Hedges against a white fence.
- The definition of a hedge is a boundary or fence formed by closely planted bushes or trees.
An example of hedge is a line of bushes planted close together creating a border.
- Hedge is defined as something you do to minimize loss.
An example of hedge is to buy the stocks of two competing companies so that you will receive an increase in the value of one stock even if the other stock declines in value.
- a row of closely planted shrubs, bushes, or trees forming a boundary or fence
- anything serving as a fence or barrier; restriction or defense
- the act or an instance of hedging
Origin of hedgeMiddle English hegge from Old English hecg, akin to German hecke from Indo-European base an unverified form kagh-, wickerwork, wickerwork pen from source Old Norse heggr, Classical Latin caulae, sheepfold: basic sense “woven fence, enclosure”
- of, in, or near a hedge
- low, disreputable, irregular, etc.
transitive verbhedged, hedg′ing
- to place a hedge around or along; border or bound with a hedge
- to hinder or guard as by surrounding with a barrier: often with in
- to try to avoid or lessen loss in connection with (a bet, risk, etc.) by making counterbalancing bets, investments, etc.
- to hide or protect oneself, as if behind a hedge
- to hide behind words; refuse to commit oneself or give a direct answer
- to try to avoid or lessen loss by making counterbalancing bets, investments, etc.
- A row of closely planted shrubs or low-growing trees forming a fence or boundary.
- A line of people or objects forming a barrier: a hedge of spectators along the sidewalk.
- a. A means of protection or defense, especially against financial loss: a hedge against inflation.b. A securities transaction that reduces the risk on an existing investment position.
- An intentionally noncommittal or ambiguous statement.
- A word or phrase, such as possibly or I think, that mitigates or weakens the certainty of a statement.
verbhedged, hedg·ing, hedg·es
- To enclose or bound with or as if with hedges.
- To hem in, hinder, or restrict with or as if with a hedge.
- To minimize or protect against the loss of by counterbalancing one transaction, such as a bet, against another.
- To plant or cultivate hedges.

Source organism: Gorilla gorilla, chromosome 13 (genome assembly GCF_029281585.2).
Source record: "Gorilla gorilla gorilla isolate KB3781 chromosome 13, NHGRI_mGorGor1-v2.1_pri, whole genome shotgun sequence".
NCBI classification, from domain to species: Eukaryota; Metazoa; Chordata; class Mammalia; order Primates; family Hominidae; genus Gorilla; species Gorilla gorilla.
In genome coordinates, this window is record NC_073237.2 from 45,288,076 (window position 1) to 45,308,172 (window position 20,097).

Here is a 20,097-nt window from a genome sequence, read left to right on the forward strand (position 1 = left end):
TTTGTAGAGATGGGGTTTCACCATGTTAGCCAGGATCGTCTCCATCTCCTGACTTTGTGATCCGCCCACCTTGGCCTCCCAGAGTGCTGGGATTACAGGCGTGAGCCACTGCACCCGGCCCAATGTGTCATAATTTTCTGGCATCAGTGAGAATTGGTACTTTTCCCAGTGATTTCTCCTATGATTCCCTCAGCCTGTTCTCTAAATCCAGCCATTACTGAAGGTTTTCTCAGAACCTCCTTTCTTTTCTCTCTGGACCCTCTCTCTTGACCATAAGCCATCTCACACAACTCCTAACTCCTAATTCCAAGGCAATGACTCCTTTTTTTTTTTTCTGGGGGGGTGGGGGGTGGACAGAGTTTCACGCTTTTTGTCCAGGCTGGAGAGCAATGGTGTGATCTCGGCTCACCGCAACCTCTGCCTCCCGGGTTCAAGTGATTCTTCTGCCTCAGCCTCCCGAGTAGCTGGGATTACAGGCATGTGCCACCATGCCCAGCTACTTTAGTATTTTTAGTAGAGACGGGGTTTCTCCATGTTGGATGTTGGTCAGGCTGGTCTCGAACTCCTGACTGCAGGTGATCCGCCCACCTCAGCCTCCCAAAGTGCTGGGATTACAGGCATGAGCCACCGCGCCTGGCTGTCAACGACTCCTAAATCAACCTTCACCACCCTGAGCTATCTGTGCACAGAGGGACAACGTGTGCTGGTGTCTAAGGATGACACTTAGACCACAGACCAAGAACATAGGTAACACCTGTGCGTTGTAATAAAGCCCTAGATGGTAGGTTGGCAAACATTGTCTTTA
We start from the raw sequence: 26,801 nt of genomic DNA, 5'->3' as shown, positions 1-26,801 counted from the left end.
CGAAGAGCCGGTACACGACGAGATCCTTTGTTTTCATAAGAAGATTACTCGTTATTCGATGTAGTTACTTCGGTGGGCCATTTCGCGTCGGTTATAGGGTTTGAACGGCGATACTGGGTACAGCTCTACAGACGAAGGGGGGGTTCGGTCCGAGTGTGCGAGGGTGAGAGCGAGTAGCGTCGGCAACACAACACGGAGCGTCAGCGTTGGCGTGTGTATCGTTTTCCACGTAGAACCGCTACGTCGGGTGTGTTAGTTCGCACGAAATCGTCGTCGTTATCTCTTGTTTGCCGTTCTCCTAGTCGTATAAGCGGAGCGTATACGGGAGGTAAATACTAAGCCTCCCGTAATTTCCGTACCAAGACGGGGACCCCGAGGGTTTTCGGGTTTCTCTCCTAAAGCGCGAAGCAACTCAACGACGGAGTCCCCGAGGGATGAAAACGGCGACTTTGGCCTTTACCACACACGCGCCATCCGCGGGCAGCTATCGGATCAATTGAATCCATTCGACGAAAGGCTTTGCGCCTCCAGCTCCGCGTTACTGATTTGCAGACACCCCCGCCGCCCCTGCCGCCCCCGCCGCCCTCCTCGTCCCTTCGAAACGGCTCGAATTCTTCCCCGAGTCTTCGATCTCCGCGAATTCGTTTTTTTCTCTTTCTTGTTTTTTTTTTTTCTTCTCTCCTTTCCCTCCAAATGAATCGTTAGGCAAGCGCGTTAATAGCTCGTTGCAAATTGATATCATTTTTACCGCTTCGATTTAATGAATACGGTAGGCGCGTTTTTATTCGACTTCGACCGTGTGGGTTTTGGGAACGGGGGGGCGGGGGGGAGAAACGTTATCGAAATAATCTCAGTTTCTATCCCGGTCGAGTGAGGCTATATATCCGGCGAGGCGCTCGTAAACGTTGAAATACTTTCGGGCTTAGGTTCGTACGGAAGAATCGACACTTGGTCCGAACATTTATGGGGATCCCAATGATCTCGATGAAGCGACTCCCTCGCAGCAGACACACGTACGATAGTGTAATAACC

- To take compensatory measures so as to counterbalance possible loss.
- To avoid making a clear, direct response or statement.
Origin of hedgeMiddle English from Old English hecg
- A thicket of bushes, usually thorn bushes; especially, such a thicket planted as a fence between any two portions of land; and also any sort of shrubbery, as evergreens, planted in a line or as a fence; particularly, such a thicket planted round a field to fence it, or in rows to separate the parts of a garden.
- He trims the hedge once a week.
- (UK, chiefly Devon and Cornish) A mound of earth, stone- or turf-faced, often topped with bushes, used as a fence between any two portions of land.
- A non-committal or intentionally ambiguous statement.
- (finance) Contract or arrangement reducing one's exposure to risk (for example the risk of price movements or interest rate movements).
- The asset class acts as a hedge.
- (UK, Ireland, noun adjunct) Used attributively, with figurative indication of a person's upbringing, or professional activities, taking place by the side of the road; third-rate.
(third-person singular simple present hedges, present participle hedging, simple past and past participle hedged)
- To enclose with a hedge or hedges.
- to hedge a field or garden
- To obstruct with a hedge or hedges.
- (finance) To offset the risk associated with.
- (intransitive) To avoid verbal commitment.
- He carefully hedged his statements with weasel words.
- (intransitive) To construct or repair a hedge.
- (intransitive, finance) To reduce one's exposure to risk.
hedge - Investment & Finance Definition
A position created when a financial contract is purchased in the futures or options market. The purpose of the hedge is designed to protect against price changes in the actual commodity or financial instrument. By selling a futures contract, a producer or trader can protect against potential price declines. Buying a futures contract protects against rising costs. In essence, a hedge works somewhat like insurance.